Laboratory of Nanoscale Characterization and Environmental Chemistry, Department of Chemistry, College of Natural Sciences, Hanyang University, Seoul, Republic of Korea
Engineered nanomaterials (ENMs) are increasingly attracting exploitation from various industries due to the unique properties in nanoscale dimension1. Recent studies have suggested a connection between the specific features of ENMs and the adverse impacts on the environment and human health2. Therefore, knowledge about the relationship between the characteristics of ENMs and their toxicity becomes critical for hazard assessment. One way to investigate that relationship is to develop nano-SAR (nano-structure-activity relationship) models. However, data that have been used for qualitative classification models or quantitative regression models were mostly generated from an individual study or a small number of studies rather than collected from general publications3. This has driven our research into developing a predictive model that describes the relationship between physico-chemical properties and cytotoxicity of metal oxide ENMs, using data gathered from comprehensive literature for more representative evidence. An extensive search identified 352 articles that satisfied all selection criteria. Each article was manually examined and relevant metal oxide nanoparticles’ physicochemical characteristics, experimental conditions and cytotoxicity data were extracted, yielding 9,515 data samples with 15 attributes.
One of the main challenges in meta-analysis is the heterogeneity of the compiled literature data. There is an absence of standardized nanomaterial characterization protocols between different laboratories, making it difficult to compare and assess the quality of their data4. Moreover, researchers often only reported the properties of the nanomaterial believed to be important for their research question, leaving a substantial amount of missing values in the dataset regarding the characteristics of the material. Therefore in this study, we have proposed a scoring system for evaluating the quality of the physicochemical data for their potentials of developing nano-SAR models (i.e., PChem score). Then, the data were screened based on their PChem score and applied for developing random forest classification models.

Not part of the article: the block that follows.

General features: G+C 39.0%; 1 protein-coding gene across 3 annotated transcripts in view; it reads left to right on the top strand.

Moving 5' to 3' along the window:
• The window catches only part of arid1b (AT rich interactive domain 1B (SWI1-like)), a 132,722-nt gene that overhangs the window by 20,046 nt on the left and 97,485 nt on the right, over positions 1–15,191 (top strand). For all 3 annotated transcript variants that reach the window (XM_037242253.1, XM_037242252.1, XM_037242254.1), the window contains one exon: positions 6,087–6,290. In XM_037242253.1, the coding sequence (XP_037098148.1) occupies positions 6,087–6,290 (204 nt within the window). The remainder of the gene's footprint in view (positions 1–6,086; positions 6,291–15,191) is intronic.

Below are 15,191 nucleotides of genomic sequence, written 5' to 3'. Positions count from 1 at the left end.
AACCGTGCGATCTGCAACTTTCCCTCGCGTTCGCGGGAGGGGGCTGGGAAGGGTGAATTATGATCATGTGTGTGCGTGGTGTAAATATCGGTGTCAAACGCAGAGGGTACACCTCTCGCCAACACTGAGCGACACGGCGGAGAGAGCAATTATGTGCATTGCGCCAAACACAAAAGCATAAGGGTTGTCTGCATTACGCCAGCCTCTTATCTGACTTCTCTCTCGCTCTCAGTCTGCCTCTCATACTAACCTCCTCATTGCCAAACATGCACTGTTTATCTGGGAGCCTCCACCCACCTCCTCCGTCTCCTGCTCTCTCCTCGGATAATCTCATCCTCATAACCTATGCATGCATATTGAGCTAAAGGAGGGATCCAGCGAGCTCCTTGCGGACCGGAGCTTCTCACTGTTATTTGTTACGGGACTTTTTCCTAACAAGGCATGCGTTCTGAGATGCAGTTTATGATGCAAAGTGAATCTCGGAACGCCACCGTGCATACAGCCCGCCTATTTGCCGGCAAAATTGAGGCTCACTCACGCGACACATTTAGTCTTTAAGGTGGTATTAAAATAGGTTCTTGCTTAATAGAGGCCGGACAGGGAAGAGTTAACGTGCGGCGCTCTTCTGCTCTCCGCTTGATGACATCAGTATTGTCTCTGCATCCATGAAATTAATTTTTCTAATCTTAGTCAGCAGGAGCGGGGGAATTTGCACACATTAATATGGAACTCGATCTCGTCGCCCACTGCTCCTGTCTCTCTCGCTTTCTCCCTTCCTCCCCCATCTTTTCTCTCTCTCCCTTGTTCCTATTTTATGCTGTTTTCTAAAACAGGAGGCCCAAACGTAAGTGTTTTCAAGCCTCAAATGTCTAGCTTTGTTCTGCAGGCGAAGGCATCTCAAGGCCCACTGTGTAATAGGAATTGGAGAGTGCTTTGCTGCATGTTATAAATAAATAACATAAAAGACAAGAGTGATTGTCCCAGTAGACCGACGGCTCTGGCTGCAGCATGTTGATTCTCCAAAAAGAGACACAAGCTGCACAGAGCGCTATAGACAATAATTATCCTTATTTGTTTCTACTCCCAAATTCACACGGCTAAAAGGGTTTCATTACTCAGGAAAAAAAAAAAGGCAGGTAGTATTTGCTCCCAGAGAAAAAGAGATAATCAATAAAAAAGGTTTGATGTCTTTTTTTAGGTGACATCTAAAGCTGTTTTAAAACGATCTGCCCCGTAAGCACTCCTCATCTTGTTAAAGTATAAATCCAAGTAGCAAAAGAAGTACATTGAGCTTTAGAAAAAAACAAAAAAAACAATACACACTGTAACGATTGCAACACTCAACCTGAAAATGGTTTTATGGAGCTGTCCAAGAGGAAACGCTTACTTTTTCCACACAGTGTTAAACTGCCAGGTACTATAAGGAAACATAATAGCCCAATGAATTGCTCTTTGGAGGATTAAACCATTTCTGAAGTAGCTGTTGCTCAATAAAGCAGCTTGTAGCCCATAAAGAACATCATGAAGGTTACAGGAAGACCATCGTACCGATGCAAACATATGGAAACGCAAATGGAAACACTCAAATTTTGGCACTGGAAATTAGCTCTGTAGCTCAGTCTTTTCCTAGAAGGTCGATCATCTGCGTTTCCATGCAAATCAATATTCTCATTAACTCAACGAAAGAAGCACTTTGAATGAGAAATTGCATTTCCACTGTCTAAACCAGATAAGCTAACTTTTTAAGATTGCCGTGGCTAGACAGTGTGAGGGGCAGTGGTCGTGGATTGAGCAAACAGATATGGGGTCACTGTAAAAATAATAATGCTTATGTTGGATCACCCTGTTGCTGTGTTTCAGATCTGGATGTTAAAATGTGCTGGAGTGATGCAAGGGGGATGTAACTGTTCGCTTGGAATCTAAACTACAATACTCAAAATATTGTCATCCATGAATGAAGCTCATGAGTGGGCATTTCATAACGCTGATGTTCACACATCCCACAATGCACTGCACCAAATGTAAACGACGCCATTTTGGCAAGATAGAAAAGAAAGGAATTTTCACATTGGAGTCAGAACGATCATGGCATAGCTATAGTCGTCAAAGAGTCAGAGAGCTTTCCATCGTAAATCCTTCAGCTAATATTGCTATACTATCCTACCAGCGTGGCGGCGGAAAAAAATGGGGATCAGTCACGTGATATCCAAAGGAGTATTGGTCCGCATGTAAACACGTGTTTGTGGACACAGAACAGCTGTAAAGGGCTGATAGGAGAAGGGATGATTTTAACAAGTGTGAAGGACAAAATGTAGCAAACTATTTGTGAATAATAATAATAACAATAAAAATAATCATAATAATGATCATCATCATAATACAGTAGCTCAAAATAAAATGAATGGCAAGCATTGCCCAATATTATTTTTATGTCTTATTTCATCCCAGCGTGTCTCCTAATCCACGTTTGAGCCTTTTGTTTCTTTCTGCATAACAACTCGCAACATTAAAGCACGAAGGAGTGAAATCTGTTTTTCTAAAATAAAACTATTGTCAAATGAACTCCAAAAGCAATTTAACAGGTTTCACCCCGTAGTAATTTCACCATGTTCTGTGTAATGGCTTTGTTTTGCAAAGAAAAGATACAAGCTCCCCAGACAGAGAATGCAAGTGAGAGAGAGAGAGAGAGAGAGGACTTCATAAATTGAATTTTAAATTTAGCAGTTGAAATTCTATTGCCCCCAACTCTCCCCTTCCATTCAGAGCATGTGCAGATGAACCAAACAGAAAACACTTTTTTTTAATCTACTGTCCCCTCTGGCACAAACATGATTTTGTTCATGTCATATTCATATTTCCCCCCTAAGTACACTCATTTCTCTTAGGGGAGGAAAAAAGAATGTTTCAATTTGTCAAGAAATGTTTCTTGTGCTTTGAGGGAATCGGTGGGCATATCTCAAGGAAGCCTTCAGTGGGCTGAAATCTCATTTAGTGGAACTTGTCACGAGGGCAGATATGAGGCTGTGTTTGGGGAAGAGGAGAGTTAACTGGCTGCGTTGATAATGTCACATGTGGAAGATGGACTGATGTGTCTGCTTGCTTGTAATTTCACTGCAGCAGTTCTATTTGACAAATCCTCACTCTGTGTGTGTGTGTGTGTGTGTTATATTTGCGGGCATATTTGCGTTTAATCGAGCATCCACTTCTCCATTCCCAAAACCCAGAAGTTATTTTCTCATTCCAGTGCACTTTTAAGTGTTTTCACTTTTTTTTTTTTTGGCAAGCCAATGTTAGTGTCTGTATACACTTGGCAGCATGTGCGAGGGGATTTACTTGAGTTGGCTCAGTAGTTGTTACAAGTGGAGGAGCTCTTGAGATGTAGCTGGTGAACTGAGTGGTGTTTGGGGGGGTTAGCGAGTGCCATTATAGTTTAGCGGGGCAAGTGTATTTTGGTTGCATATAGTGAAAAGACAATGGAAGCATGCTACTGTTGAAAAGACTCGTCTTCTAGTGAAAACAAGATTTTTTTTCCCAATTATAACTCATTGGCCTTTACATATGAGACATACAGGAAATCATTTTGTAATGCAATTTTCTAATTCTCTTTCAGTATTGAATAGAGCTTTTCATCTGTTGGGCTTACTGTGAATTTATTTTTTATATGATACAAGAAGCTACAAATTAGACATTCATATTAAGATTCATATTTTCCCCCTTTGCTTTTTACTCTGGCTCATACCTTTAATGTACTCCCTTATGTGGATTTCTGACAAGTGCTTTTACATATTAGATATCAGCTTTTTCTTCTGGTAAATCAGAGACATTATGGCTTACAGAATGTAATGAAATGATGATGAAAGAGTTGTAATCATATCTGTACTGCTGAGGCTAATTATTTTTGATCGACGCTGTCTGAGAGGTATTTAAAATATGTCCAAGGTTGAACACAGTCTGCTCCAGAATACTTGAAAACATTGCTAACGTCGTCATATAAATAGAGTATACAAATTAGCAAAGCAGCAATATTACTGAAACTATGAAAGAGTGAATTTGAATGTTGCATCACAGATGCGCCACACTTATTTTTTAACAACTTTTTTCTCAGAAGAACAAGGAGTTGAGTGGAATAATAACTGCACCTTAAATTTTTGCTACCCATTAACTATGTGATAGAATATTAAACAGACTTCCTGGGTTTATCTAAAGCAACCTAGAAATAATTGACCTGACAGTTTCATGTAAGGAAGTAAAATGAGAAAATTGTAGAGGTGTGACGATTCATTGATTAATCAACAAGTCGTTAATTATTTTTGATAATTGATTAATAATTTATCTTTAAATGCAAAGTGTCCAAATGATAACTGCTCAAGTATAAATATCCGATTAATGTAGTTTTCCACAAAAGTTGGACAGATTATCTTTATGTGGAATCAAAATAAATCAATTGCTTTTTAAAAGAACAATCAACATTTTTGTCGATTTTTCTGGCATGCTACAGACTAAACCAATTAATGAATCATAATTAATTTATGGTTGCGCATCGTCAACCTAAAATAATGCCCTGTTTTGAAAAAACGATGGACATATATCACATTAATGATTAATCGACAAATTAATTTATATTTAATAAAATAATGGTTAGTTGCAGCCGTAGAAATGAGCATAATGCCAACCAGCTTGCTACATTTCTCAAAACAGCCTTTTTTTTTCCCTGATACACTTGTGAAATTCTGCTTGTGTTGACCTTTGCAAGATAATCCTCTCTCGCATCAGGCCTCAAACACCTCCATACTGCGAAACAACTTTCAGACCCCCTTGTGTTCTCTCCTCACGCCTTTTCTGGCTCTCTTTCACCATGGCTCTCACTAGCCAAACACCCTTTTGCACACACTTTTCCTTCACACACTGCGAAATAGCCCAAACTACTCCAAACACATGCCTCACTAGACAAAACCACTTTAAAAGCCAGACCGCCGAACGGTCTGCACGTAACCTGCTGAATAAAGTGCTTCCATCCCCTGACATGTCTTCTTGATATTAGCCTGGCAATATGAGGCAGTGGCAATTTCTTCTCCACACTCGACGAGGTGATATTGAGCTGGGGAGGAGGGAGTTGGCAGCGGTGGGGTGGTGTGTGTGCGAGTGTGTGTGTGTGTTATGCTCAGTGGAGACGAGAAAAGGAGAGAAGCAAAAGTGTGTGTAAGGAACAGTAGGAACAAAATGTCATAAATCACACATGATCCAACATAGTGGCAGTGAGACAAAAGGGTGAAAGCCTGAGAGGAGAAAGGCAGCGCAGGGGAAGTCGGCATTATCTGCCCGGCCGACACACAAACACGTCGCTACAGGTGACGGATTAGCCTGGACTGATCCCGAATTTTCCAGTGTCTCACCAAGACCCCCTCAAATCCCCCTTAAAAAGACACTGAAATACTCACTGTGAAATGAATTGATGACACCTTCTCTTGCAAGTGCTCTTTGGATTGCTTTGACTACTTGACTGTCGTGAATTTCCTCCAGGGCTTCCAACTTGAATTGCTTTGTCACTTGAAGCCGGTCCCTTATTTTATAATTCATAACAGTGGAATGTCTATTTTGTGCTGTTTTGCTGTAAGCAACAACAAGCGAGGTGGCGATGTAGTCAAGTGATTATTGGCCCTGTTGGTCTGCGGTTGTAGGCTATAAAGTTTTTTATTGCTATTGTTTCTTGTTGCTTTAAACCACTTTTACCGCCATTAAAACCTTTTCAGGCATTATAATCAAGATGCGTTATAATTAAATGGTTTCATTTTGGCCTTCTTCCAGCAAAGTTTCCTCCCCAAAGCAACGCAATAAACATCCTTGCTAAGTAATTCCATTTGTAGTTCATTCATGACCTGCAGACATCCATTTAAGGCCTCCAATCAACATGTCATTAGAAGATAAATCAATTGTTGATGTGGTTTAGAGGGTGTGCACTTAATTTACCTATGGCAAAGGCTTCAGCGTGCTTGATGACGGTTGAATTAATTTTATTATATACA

As we wanted to examine the effects of PChem score screening and also to compare the two approaches for filling in missing values, there were a number of possible combinations of preprocessing steps that we could apply on the datasets. There would be datasets that were left unscreened and datasets with data selected based on PChem score. In addition, there would be datasets that used mean imputation method and datasets that used complete case analysis method to handle missing values.
Through this research, we were trying to correlate the cytotoxicity with the physico-chemical properties of metal oxide ENMs using published evidence, and study the effects of PChem score-based data screening on the performance of the developed nano-SAR model.
|1||H. J. Johnston, G. Hutchison, F. M. Christensen, S. Peters, S. Hankin, & V. Stone, Critical Reviews in Toxicology, 40, 328 (2010).|
|2||V. L. Colvin, Nature Biotechnology, 21, 1166 (2003).|
|3||E. Oh, R. Liu, A. Nel, K. B. Gemill, M. Bilal, Y. Cohen, & I. L. Medintz, Nature Nanotechnology (2016).|
|4||L. Lubinski, P. Urbaszek, A. Gajewicz, M. T. D. Cronin, S. J. Enoch, J. C. Madden, D. Leszczynska, J. Leszczynski and T. Puzyn, SAR and QSAR in Environmental Research, 24, 995 (2013).|